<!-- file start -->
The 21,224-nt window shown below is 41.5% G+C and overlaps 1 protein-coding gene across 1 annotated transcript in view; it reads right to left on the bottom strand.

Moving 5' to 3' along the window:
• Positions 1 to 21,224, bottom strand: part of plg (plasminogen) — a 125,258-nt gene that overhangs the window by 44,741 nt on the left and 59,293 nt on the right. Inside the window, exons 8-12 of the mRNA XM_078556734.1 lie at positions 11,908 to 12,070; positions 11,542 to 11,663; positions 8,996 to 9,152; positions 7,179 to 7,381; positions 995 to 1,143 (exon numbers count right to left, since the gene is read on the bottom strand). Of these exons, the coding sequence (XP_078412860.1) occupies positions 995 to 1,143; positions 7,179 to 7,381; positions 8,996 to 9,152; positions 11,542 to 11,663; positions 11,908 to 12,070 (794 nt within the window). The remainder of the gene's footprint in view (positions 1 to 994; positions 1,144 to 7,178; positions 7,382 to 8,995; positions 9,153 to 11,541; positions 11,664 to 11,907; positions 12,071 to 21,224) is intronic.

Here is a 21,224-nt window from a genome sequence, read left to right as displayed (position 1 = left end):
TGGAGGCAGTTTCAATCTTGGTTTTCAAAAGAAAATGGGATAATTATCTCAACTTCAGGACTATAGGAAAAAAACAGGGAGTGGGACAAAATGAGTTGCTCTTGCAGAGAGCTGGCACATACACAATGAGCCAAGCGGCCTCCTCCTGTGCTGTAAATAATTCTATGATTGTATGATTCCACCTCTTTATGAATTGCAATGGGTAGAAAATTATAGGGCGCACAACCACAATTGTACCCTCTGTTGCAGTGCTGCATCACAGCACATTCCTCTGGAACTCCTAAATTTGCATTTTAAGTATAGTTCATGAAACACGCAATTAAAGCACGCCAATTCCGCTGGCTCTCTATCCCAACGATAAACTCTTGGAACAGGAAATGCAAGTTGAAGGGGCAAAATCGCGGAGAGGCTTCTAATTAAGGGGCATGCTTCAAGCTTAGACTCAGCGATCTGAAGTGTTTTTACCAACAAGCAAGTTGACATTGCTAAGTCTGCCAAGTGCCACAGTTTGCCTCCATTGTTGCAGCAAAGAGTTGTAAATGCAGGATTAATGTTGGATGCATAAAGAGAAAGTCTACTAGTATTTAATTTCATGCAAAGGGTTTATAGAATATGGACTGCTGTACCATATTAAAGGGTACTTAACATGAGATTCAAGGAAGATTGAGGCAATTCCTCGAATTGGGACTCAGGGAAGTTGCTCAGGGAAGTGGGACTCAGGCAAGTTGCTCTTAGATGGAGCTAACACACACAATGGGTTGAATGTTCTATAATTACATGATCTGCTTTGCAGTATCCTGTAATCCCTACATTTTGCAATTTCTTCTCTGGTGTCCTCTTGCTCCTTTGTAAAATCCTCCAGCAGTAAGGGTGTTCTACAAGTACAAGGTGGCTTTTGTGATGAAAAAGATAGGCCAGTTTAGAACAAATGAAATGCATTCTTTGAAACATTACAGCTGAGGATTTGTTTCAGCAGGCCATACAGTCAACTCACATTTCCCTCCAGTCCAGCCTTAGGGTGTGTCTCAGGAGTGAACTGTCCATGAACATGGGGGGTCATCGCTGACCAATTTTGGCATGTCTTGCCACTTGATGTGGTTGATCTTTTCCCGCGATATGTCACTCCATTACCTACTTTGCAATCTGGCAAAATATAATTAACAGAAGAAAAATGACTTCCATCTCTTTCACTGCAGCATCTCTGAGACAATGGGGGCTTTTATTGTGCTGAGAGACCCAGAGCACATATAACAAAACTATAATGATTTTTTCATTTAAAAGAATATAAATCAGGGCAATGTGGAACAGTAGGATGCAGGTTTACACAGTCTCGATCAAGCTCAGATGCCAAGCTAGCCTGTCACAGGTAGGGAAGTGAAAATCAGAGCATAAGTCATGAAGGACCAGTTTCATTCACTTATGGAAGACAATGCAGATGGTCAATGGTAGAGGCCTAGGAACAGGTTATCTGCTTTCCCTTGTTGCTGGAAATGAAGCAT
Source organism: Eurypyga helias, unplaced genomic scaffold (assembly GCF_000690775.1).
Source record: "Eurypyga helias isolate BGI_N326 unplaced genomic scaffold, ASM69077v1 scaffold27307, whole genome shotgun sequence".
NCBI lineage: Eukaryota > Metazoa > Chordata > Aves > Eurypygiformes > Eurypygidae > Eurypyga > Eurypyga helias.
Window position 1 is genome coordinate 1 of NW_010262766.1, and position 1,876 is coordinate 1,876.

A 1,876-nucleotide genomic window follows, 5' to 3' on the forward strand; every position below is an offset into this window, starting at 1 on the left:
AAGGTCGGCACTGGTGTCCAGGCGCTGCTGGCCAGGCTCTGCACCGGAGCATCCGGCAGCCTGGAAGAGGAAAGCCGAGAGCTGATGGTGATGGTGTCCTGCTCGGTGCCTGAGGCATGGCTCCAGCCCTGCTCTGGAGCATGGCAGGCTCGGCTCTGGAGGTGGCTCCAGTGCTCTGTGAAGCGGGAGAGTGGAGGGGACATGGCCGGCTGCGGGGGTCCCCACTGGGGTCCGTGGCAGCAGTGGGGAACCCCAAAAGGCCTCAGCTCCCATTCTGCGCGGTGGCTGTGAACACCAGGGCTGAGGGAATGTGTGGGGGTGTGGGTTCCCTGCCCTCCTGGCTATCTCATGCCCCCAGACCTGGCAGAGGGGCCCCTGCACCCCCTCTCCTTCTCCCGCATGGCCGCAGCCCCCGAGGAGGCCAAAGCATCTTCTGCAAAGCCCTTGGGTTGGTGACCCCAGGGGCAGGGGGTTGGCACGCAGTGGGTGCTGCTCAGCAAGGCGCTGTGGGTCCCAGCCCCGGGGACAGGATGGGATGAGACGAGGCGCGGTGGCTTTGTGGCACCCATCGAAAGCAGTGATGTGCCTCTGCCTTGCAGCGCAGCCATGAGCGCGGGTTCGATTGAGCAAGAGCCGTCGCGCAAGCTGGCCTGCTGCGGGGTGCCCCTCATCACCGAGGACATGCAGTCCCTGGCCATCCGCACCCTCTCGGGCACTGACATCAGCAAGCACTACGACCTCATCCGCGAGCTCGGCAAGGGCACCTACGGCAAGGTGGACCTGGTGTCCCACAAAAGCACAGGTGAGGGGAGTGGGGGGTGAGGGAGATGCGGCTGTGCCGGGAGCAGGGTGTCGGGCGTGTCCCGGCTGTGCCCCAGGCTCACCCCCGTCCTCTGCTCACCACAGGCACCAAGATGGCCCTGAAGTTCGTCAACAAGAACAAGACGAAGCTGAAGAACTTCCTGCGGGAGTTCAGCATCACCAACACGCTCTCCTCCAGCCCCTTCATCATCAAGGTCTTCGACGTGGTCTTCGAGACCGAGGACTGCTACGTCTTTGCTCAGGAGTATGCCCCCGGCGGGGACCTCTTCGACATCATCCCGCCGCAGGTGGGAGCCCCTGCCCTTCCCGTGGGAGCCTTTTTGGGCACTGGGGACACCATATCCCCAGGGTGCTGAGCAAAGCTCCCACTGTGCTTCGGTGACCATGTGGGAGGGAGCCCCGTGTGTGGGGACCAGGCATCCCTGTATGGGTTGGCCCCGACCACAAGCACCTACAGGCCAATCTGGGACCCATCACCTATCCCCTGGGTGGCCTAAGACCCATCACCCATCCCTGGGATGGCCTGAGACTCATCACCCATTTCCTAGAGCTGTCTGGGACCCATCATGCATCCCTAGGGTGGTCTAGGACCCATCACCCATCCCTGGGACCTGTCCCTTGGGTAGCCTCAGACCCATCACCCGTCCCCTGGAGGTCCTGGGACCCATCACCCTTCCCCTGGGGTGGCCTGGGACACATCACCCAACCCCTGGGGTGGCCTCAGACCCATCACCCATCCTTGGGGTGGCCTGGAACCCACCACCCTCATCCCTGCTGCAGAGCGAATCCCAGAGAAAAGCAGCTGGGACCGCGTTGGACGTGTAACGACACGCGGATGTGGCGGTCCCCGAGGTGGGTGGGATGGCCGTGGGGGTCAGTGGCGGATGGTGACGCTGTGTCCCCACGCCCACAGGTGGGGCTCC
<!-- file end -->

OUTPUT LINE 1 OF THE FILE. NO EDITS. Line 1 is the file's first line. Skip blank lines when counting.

The 21,224-nt window shown below is 41.5% G+C and overlaps 1 protein-coding gene across 1 annotated transcript in view; it reads right to left on the bottom strand.